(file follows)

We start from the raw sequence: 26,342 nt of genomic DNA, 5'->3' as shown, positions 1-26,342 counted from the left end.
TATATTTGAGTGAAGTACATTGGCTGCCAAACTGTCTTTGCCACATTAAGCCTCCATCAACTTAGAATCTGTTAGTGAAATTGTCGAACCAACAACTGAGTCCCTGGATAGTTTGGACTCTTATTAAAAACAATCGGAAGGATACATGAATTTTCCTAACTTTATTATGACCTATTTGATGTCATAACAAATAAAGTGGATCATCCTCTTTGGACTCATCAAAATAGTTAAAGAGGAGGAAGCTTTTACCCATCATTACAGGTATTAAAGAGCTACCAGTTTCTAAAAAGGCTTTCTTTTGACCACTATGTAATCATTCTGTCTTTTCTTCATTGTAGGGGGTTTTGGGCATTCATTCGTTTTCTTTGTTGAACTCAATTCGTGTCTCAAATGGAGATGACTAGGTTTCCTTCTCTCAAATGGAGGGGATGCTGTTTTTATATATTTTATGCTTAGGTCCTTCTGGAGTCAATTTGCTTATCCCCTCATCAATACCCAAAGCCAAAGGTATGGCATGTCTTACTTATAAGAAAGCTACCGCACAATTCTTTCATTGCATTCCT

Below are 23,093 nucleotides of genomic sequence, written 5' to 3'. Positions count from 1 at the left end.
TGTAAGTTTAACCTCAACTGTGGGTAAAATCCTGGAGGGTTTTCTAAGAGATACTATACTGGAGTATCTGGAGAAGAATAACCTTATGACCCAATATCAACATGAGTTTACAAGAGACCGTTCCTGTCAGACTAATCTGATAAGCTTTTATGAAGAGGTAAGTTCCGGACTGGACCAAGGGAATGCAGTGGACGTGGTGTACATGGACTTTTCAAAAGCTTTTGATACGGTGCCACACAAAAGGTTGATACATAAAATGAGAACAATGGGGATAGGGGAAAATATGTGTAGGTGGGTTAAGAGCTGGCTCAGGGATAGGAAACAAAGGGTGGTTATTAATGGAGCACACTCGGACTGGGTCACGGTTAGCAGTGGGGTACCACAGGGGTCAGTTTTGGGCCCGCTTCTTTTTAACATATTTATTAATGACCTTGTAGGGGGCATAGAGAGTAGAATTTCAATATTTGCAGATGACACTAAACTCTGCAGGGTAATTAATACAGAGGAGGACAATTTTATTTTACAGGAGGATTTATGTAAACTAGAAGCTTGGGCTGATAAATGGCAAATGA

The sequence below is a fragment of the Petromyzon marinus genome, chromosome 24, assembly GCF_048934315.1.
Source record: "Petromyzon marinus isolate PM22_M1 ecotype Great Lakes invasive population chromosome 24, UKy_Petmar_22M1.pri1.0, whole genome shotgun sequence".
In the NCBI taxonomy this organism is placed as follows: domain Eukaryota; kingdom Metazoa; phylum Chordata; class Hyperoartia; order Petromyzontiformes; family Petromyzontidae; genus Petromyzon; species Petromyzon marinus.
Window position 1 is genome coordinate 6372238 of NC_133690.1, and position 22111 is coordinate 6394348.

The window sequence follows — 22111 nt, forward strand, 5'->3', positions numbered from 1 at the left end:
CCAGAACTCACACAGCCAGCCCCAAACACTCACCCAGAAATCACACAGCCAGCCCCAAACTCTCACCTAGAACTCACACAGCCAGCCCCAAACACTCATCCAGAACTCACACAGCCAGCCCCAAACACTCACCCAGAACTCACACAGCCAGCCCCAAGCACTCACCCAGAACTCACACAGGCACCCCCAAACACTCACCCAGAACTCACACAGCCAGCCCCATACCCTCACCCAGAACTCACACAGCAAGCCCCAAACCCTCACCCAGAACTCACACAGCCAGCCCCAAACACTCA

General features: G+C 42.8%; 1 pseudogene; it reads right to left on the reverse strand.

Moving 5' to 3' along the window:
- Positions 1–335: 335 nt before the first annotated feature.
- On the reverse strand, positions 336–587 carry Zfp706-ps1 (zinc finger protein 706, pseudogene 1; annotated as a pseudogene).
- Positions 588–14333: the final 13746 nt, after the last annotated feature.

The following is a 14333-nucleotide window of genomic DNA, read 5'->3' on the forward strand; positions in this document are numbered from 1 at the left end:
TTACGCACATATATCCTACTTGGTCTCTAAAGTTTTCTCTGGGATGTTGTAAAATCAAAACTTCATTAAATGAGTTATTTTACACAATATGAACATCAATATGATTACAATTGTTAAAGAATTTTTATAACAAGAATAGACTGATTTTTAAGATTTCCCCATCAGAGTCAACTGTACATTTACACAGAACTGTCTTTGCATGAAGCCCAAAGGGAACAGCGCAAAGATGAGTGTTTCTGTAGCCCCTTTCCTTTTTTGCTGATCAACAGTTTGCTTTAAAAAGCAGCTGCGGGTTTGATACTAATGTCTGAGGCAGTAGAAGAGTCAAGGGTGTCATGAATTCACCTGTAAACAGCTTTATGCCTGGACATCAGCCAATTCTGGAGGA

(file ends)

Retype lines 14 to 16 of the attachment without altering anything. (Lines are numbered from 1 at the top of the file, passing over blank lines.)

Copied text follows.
- On the reverse strand, positions 336–587 carry Zfp706-ps1 (zinc finger protein 706, pseudogene 1; annotated as a pseudogene).
- Positions 588–14333: the final 13746 nt, after the last annotated feature.

The following is a 14333-nucleotide window of genomic DNA, read 5'->3' on the forward strand; positions in this document are numbered from 1 at the left end: